When both you and your spouse work full-time or if you are a single parent, child care is a major issue. Some organizations recognize that on-site child care is a valuable resource for the working parent and that the cost of providing child care for their employees is often off-set by productivity gains and improved morale. In addition to the benefits to the employee, there may also be advantages for the employer who provides on-site child care.
When a child is sick or there is no child care available, that usually means a parent stays home. New parents may be particularly vulnerable to child-care issues simply because they don’t have an established network of back-up baby-sitters. As a result, child-care related absences can cost employers as much as $3 billion annually, according to an article on the BabyBoomer website. On-site child care can alleviate some of these costs. With on-site child care, parent and child simply come to work together.
Tardiness because of child-care issues was reported as major issue in nine out of 10 companies, and 80 percent reported that child-care problems cut work days short, according to “Bloomberg Businessweek.” Commuting can be taxing in many cities, and when the commute includes a child-care drop-off as well as the parent’s commute, complexities multiply. On-site child care means both parent and child are going to the same destination. On-site child care also allows the parent to check on a child during a break or at lunch, or provides an opportunity for a nursing mother to breastfeed.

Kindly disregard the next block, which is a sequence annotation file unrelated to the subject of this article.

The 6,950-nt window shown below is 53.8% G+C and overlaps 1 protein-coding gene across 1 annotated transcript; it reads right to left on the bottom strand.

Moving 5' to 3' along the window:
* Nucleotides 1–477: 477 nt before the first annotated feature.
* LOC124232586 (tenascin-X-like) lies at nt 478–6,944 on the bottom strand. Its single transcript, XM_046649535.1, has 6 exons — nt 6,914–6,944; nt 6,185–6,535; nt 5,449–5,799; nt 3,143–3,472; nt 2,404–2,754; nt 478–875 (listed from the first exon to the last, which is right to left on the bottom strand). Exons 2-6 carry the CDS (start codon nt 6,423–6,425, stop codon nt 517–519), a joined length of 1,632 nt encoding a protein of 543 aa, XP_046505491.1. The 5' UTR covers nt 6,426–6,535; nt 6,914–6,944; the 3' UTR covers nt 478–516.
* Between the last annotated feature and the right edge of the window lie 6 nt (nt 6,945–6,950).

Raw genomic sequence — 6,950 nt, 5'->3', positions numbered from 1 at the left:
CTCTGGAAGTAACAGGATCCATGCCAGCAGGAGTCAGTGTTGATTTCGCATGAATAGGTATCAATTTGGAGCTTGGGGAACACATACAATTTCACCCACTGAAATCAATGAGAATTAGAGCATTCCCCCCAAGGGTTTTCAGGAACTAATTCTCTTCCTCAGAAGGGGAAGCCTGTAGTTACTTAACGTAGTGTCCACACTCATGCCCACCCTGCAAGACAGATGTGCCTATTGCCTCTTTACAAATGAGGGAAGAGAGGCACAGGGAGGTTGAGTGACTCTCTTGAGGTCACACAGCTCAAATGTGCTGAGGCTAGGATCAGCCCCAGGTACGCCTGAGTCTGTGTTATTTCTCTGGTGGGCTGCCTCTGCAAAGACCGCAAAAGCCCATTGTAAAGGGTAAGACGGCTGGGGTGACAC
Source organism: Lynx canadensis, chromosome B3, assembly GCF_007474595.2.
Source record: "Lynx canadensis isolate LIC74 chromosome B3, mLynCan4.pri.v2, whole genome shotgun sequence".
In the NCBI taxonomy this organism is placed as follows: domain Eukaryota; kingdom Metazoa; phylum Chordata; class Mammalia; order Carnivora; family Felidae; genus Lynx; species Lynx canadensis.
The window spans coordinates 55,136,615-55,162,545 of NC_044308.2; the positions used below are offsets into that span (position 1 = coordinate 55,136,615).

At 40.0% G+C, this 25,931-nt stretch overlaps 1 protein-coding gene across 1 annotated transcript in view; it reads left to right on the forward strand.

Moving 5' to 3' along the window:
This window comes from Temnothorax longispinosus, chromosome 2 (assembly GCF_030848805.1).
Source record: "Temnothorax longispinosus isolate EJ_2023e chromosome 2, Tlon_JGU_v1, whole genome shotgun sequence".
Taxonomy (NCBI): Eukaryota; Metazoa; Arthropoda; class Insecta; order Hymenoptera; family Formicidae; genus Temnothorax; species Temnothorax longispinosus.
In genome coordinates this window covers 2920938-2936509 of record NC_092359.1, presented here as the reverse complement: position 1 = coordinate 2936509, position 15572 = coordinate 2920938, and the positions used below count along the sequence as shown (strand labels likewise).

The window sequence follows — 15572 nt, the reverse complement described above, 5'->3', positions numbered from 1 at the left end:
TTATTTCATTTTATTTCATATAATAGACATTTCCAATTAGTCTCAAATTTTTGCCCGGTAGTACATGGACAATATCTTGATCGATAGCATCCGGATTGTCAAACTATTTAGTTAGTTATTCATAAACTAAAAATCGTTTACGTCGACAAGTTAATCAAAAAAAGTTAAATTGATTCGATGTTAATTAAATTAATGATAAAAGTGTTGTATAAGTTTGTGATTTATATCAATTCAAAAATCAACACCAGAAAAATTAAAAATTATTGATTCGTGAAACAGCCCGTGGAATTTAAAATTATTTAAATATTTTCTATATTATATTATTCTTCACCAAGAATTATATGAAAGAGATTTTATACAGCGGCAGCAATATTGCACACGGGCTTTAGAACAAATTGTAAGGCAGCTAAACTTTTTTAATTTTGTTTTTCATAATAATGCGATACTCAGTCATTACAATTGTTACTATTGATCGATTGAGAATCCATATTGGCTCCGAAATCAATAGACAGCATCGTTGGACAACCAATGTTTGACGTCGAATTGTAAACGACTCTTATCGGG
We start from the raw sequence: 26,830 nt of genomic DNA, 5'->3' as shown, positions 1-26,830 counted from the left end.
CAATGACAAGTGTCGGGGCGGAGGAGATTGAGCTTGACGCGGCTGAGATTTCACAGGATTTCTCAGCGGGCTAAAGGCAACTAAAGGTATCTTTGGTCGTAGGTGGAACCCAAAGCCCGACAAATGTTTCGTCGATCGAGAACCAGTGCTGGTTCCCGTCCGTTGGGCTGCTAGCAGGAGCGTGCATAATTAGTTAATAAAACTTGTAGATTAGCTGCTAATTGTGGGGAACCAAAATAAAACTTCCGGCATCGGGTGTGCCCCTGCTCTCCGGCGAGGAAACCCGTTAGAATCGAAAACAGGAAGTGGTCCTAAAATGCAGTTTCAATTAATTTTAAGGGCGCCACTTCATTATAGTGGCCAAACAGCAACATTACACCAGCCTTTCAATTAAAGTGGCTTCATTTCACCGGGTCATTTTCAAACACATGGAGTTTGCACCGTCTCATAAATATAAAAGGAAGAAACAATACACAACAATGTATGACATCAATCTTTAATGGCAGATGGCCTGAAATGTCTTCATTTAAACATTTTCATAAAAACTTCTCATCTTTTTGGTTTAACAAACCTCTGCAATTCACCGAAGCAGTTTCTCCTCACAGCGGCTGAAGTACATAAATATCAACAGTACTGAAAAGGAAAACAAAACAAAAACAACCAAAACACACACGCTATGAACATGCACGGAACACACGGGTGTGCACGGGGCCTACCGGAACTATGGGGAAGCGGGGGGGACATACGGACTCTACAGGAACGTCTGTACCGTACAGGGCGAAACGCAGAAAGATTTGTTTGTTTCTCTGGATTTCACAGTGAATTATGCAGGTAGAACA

One of the benefits of on-site child care to an employer is increased longevity of employees. According an article on the Wolters Kluwer Law and Business website, parents who brought their child to on-site care were 68 percent more likely to have longer tenure than employees who did not have children or who did not use on-site care. In some cases, the parents who used employer child care had been there five to nine years longer. The same survey found that nearly all parents who used full-service child care through the employer would include that benefit in their decision to make a job change, while over half joined the company in the first place because child care was offered on-site.
On-site child care can save organizations money. According to the “Bloomberg Businessweek” article, the Union Bank in Pasadena, California, saved as much as $232,000 in operating costs annually because turnover and absenteeism dropped. The same article noted two other companies saved $150,000 and $250,000, respectively, by providing on-site day care. The National Network for Child Care reports that depending on the type of child care program it offered, a business could reduce turnover by 37 percent to 60 percent and employee absences by 20 percent to 30 percent.
Beth Greenwood is an RN and has been a writer since 2010. She specializes in medical and health topics, as well as career articles about health care professions. Greenwood holds an Associate of Science in nursing from Shasta College.